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UK's Darling plans review into bank management, pay

BRITISH finance minister Alistair Darling wrote in the Sunday Telegraph newspaper that he plans an independent review of banks' management and bonus structure.

"We cannot return to business as usual," Darling said on the newspaper's website. "I expect the review to make recommendations about the effectiveness of risk-management by banks' boards, including how pay affects risk-taking."

The Sunday Telegraph said Darling would announce who would chair the review and its detailed remit tomorrow.

As well as bonuses and risk management, the review would also look at the make-up of bank boards, Darling said.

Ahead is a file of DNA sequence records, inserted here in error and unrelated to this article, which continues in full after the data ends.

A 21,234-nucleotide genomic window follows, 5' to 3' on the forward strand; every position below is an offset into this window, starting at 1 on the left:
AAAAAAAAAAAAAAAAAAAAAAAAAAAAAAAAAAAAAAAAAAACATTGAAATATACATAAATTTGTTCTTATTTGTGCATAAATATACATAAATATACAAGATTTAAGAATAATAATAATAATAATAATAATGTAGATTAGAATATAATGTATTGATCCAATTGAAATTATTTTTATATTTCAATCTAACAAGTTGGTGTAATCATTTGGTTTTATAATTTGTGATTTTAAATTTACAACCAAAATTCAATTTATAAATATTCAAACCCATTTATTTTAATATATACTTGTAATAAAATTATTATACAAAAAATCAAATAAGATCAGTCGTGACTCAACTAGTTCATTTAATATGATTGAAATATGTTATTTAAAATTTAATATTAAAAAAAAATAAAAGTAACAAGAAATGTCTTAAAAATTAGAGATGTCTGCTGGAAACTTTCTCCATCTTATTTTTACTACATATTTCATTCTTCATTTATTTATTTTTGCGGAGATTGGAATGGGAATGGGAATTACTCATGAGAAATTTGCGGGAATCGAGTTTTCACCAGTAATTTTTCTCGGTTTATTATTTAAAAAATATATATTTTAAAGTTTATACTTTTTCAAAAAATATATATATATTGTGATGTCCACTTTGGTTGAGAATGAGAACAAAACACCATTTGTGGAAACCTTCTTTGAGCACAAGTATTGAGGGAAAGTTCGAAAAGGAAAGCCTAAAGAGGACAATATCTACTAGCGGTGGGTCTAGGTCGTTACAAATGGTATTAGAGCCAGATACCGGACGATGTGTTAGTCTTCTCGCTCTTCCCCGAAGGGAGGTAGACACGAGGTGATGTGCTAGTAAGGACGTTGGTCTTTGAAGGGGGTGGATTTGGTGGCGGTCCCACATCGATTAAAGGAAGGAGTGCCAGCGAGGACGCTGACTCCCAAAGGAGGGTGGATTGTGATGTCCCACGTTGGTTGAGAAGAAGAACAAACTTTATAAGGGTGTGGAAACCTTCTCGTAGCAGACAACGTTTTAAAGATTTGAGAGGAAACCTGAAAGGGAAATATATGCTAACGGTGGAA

"It is in everyone's interest to get banks' governance right. It would be wrong to reward people whose excessive risk-taking brought the banks down, causing misery to millions of their customers. Success should be rewarded. Failure should not."

Darling and Prime Minister Gordon Brown announced a multi-billion pound bailout plan in October for British banks that had lost market confidence, which has fuelled criticism of their employees' remuneration.

U.S. President Barack Obama has imposed a US$500,000 cap on the pay of top executives at American banks receiving taxpayers' money, and the European Commission said on Friday that it hoped European governments would follow suit.

Darling's colleague Harriet Harman, leader of the lower house of Britain's parliament, said at a Labour Party conference yesterday that banks' bonuses contributed to the earnings gap between men and women working in the financial services sector.

Legislators will question executives from a range of banks including Lloyds, HBOS, Royal Bank of Scotland, HSBC, Barclays and Banco Santander on Tuesday and Wednesday next week.


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